PHOENIX — The Maricopa County Attorney’s Office is looking for help in clearing a reported backlog of untested sexual assault kits in some Valley police departments.
County Attorney Bill Montgomery is trying to get some federal money to help.
“The office has been partnering with law enforcement agencies over the last several months to try to identify the number of sex assault kits that should be tested that would help solve pending crimes, and we’ve proactively and in partnership have filed for grants totaling $4 million,” Montgomery said.
Montgomery said that the grants could be used in different ways.
“Some would permit testing of all of the agencies’ inventory of sex assault kits. Other grants would allow us to go through and select which sex assault kits should be prioritized for testing and then to have that analysis completed,” said Montgomery.
The county attorney expects to get an answer on his grant requests sometime this fall. The Valley’s largest police department however, responded to reports by saying that having untested sexual assault kits is not the same as having a backlog.
Phoenix Police confirmed that there are more than 1,700 untested kits from over the last 15 years, but Public Information Officer Trent Crump said that is not by mistake.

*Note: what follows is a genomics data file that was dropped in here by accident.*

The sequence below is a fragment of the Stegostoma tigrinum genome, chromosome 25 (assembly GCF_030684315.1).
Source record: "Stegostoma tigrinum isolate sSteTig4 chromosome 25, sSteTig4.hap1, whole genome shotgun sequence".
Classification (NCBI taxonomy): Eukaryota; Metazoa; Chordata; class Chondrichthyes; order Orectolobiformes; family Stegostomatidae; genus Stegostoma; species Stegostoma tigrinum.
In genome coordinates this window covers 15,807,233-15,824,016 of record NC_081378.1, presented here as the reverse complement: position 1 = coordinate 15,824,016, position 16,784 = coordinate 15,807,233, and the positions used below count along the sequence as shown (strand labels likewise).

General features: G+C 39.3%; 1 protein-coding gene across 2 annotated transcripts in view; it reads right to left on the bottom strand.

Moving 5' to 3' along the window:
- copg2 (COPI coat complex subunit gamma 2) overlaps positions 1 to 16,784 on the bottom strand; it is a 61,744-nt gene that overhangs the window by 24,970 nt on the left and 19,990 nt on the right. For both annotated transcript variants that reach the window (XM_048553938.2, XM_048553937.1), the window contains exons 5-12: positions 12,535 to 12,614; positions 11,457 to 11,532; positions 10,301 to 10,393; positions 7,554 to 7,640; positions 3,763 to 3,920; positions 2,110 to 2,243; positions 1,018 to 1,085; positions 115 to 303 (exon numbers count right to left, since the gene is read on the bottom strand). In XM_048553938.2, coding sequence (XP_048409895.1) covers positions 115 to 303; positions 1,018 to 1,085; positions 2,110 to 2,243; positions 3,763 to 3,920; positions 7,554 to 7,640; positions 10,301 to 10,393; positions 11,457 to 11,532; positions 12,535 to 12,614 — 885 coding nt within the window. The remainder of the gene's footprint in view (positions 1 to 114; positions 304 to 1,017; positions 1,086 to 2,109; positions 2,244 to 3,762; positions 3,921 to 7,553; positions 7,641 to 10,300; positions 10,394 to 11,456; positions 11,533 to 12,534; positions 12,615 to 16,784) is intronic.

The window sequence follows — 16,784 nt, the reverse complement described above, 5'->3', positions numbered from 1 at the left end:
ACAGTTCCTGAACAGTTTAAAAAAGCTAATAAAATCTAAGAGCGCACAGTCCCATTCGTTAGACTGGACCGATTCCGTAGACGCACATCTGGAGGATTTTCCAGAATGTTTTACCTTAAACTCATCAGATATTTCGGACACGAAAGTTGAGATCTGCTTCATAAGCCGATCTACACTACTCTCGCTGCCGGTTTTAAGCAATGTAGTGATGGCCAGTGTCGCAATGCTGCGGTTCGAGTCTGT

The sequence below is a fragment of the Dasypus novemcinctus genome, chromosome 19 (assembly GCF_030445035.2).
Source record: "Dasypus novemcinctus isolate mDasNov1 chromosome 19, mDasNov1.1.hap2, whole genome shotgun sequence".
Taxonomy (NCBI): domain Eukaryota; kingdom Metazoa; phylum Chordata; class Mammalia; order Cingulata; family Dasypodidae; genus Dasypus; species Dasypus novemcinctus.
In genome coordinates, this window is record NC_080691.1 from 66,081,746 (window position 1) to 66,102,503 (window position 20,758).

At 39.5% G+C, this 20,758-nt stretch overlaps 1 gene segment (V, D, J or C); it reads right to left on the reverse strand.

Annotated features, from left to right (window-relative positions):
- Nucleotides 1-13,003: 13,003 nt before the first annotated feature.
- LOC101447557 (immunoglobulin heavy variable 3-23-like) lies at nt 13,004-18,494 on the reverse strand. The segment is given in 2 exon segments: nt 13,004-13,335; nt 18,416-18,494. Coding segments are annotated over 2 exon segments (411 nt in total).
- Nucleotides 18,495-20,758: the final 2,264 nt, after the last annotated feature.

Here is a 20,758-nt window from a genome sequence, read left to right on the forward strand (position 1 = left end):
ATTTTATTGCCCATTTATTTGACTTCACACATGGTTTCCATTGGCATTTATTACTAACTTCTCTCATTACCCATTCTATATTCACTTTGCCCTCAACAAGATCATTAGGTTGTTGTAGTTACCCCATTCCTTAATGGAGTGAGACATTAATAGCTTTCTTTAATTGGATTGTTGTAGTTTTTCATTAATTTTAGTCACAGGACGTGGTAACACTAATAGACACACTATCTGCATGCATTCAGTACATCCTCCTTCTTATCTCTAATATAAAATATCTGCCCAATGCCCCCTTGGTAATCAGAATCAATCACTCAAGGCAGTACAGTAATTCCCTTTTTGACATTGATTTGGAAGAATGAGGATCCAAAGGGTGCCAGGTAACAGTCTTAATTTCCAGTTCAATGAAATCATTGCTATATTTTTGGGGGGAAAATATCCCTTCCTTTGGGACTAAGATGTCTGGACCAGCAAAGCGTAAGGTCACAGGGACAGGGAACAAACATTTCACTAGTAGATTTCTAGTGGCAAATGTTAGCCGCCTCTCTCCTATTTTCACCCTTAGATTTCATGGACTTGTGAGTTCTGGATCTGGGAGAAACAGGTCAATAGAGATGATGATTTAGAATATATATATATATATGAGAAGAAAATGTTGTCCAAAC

Crump said in the majority of sexual assault cases, the victim and suspect know each other, which mean testing biological material from rape kits is not the best way to investigate those cases.
“(It is) typically an issue of consent if you will, meaning there’s no question as to whether or not there was intercourse, it was whether or not it was consensual,” he said.
Crump said nationwide roughly two-thirds of sexual assault involve people that are acquainted with each other, and that is no different in Phoenix.
Often investigators have to use other techniques for determining whether there was non-consensual sex between a victim and a suspect, Crump said.
He said the department follows strict protocols when determining whether to test a sexual assault kit or not. He added that kits are retained for 15 years by state law.
KTAR’s Mark Remillard contributed to this report.